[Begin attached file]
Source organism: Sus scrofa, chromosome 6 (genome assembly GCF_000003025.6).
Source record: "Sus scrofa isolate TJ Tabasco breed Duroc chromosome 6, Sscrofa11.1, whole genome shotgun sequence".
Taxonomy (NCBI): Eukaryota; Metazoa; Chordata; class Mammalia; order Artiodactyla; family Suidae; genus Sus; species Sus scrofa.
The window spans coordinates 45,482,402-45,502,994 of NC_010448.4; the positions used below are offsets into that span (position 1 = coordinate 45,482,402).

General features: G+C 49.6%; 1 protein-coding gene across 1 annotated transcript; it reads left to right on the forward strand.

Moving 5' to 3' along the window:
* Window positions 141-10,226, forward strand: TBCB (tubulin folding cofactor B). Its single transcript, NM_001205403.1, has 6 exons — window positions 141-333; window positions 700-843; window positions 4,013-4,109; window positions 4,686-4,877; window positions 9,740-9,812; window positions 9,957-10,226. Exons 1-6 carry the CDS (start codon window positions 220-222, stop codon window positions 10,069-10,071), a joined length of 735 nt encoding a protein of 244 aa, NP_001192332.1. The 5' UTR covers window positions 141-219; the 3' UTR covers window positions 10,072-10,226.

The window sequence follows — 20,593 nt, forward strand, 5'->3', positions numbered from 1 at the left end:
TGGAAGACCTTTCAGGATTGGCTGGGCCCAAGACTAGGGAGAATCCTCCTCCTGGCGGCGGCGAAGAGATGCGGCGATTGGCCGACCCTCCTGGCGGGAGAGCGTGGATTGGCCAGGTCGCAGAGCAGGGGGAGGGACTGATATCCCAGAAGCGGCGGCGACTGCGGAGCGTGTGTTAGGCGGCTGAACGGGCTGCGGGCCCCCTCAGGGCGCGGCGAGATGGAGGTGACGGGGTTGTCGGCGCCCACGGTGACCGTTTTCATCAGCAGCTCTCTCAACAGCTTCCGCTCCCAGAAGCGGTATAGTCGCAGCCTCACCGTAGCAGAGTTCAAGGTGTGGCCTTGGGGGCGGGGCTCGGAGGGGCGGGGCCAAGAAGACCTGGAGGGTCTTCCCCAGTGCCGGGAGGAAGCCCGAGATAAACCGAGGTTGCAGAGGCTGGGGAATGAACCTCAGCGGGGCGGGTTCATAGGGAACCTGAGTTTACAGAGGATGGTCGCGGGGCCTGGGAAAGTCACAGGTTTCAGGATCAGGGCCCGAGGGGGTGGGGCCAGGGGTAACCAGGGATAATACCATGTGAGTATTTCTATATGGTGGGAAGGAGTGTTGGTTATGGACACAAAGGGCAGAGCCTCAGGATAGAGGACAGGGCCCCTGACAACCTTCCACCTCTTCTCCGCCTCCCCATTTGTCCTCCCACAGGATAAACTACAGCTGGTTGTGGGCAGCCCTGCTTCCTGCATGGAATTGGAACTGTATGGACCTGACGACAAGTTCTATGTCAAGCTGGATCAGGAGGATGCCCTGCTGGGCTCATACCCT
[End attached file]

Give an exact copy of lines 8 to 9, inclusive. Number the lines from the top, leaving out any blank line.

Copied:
The window sequence follows — 20,593 nt, forward strand, 5'->3', positions numbered from 1 at the left end:
TGGAAGACCTTTCAGGATTGGCTGGGCCCAAGACTAGGGAGAATCCTCCTCCTGGCGGCGGCGAAGAGATGCGGCGATTGGCCGACCCTCCTGGCGGGAGAGCGTGGATTGGCCAGGTCGCAGAGCAGGGGGAGGGACTGATATCCCAGAAGCGGCGGCGACTGCGGAGCGTGTGTTAGGCGGCTGAACGGGCTGCGGGCCCCCTCAGGGCGCGGCGAGATGGAGGTGACGGGGTTGTCGGCGCCCACGGTGACCGTTTTCATCAGCAGCTCTCTCAACAGCTTCCGCTCCCAGAAGCGGTATAGTCGCAGCCTCACCGTAGCAGAGTTCAAGGTGTGGCCTTGGGGGCGGGGCTCGGAGGGGCGGGGCCAAGAAGACCTGGAGGGTCTTCCCCAGTGCCGGGAGGAAGCCCGAGATAAACCGAGGTTGCAGAGGCTGGGGAATGAACCTCAGCGGGGCGGGTTCATAGGGAACCTGAGTTTACAGAGGATGGTCGCGGGGCCTGGGAAAGTCACAGGTTTCAGGATCAGGGCCCGAGGGGGTGGGGCCAGGGGTAACCAGGGATAATACCATGTGAGTATTTCTATATGGTGGGAAGGAGTGTTGGTTATGGACACAAAGGGCAGAGCCTCAGGATAGAGGACAGGGCCCCTGACAACCTTCCACCTCTTCTCCGCCTCCCCATTTGTCCTCCCACAGGATAAACTACAGCTGGTTGTGGGCAGCCCTGCTTCCTGCATGGAATTGGAACTGTATGGACCTGACGACAAGTTCTATGTCAAGCTGGATCAGGAGGATGCCCTGCTGGGCTCATACCCT